Can My Family Get Benefits?

Certain members of your family may qualify for benefits based on your work. They include:

  • Your spouse, if he or she is 62 or older;
  • Your spouse, at any age, if he or she is caring for a child of yours who is younger than age 16 or disabled;
  • Your unmarried child, including an adopted child, or, in some cases, a stepchild or grandchild. The child must be younger than age 18 or younger than 19 if in elementary or secondary school full time; and
  • Your unmarried child, age 18 or older, if he or she has a disability that started before age 22. (The child’s disability also must meet the definition of disability for adults.)

How Do Other Payments Affect My Benefits?

If you are getting other government benefits, the amount of your SSDI benefits may be affected. For more information, you should see the following:

  • How Workers’ Compensation And Other Disability Payments May Affect Your Benefits (Publication No. 05-10018);
  • Windfall Elimination Provision (Publication No. 05-10045); and
  • Government Pension Offset (Publication No. 05-10007).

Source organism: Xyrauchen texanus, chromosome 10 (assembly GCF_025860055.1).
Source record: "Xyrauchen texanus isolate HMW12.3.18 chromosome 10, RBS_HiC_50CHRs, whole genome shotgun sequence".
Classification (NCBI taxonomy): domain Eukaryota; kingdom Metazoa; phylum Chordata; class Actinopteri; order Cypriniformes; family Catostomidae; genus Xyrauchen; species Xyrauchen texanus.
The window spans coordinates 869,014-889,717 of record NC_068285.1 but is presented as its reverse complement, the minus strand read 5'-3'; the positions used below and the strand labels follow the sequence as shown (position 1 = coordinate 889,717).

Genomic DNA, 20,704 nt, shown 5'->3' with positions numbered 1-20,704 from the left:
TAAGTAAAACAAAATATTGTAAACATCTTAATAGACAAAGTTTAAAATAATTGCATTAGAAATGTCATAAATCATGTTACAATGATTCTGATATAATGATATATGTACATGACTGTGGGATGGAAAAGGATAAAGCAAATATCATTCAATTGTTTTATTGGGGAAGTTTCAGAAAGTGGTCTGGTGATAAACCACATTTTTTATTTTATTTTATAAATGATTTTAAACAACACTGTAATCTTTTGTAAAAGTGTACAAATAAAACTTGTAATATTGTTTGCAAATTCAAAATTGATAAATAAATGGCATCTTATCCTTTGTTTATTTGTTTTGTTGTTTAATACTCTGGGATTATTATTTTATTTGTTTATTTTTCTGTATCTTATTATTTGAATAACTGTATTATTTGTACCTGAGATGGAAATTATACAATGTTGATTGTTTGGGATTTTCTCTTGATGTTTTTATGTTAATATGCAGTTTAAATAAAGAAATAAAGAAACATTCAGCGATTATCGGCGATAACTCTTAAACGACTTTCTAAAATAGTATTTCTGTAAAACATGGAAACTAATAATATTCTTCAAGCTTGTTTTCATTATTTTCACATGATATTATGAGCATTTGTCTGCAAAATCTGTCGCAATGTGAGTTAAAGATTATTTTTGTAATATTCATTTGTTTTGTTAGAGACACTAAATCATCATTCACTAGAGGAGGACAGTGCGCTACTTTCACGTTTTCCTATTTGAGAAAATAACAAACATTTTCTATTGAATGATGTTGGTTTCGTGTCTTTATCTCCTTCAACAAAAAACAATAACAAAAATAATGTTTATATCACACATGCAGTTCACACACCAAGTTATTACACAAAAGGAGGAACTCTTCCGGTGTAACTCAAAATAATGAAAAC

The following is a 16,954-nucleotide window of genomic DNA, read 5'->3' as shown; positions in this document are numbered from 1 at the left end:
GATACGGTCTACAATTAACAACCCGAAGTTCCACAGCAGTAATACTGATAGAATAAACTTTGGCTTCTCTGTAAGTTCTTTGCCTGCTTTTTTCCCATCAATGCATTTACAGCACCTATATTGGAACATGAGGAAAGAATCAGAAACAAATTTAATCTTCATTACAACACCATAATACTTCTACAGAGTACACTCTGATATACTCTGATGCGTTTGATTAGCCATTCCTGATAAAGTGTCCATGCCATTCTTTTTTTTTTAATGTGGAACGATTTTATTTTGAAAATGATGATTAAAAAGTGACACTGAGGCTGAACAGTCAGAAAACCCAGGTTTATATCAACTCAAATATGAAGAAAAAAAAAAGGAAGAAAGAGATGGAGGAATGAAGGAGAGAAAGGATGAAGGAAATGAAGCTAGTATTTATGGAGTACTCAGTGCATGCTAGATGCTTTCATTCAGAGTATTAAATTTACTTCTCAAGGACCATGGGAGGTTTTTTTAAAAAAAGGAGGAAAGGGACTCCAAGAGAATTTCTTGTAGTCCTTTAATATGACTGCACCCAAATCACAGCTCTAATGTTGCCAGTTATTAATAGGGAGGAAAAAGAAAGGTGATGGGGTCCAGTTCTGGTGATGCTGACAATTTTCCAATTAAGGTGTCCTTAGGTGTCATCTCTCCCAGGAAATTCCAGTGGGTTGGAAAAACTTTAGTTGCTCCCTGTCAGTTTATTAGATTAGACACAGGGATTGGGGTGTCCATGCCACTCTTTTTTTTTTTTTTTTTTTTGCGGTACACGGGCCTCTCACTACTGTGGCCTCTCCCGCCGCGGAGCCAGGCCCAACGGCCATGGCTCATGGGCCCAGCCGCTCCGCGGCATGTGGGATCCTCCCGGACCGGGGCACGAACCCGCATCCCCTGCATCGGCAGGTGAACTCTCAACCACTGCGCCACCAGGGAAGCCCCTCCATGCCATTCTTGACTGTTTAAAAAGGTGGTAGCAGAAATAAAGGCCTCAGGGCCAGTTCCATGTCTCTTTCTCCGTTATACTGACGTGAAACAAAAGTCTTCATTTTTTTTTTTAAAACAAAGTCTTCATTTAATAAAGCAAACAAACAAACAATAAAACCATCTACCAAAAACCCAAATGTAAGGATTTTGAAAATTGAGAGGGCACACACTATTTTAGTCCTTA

What Do I Need to Tell Social Security?

You must tell Social Security if you have an outstanding warrant for your arrest, are convicted of a crime, or violate a condition of parole or probation.

When Do I Get Medicare?

You will get Medicare coverage automatically after you have received disability benefits for two years.

What Challenges Do People in Virginia Seeking Social Security Disability Benefits Face?

Woman in wheelchair being helped down stairs

The primary challenge is meeting the burden of proof. It is on the claimant to demonstrate their disability rather than the SSA having to discredit it. Everything you submit in writing will become part of your permanent record. Medical evidence must also be extensive, and it is up to you to submit everything. Finally, the SSA moves at a snail’s pace, so you will need patience. Here to Help People Through the Social Security Benefits Process Our Virginia Social Security Disability lawyers at Montagna Law have been representing disabled individuals in and near the cities of Chesapeake, Newport News, Virginia Beach, Richmond, and Norfolk before the Social Security Administration for years. We work on a contingency fee basis, meaning we don’t get paid unless you win your case, so there is no risk for legal advice or a free case review. Get started by calling 877-622-8100 or filling out our online contact form today.